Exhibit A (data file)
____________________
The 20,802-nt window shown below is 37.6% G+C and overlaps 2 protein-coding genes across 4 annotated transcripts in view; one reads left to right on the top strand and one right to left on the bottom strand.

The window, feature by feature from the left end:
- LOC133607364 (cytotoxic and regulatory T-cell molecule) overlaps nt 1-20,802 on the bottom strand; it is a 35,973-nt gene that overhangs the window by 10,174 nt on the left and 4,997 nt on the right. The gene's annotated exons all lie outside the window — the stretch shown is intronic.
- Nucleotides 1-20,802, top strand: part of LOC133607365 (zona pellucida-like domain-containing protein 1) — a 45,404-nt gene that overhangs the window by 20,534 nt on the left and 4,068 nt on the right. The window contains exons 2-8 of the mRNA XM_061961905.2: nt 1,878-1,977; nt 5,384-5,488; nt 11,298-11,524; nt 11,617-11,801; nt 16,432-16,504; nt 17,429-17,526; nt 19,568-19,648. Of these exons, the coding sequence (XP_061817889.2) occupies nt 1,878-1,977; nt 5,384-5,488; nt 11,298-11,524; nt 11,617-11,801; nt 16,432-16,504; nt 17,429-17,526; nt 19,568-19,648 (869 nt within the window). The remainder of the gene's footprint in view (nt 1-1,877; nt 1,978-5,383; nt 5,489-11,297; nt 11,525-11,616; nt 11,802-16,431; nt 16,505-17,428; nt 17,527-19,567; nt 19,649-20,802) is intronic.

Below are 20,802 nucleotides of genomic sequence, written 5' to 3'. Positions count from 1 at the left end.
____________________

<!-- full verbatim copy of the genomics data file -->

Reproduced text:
The 20,802-nt window shown below is 37.6% G+C and overlaps 2 protein-coding genes across 4 annotated transcripts in view; one reads left to right on the top strand and one right to left on the bottom strand.

The window, feature by feature from the left end:
- LOC133607364 (cytotoxic and regulatory T-cell molecule) overlaps nt 1-20,802 on the bottom strand; it is a 35,973-nt gene that overhangs the window by 10,174 nt on the left and 4,997 nt on the right. The gene's annotated exons all lie outside the window — the stretch shown is intronic.
- Nucleotides 1-20,802, top strand: part of LOC133607365 (zona pellucida-like domain-containing protein 1) — a 45,404-nt gene that overhangs the window by 20,534 nt on the left and 4,068 nt on the right. The window contains exons 2-8 of the mRNA XM_061961905.2: nt 1,878-1,977; nt 5,384-5,488; nt 11,298-11,524; nt 11,617-11,801; nt 16,432-16,504; nt 17,429-17,526; nt 19,568-19,648. Of these exons, the coding sequence (XP_061817889.2) occupies nt 1,878-1,977; nt 5,384-5,488; nt 11,298-11,524; nt 11,617-11,801; nt 16,432-16,504; nt 17,429-17,526; nt 19,568-19,648 (869 nt within the window). The remainder of the gene's footprint in view (nt 1-1,877; nt 1,978-5,383; nt 5,489-11,297; nt 11,525-11,616; nt 11,802-16,431; nt 16,505-17,428; nt 17,527-19,567; nt 19,649-20,802) is intronic.

Below are 20,802 nucleotides of genomic sequence, written 5' to 3'. Positions count from 1 at the left end.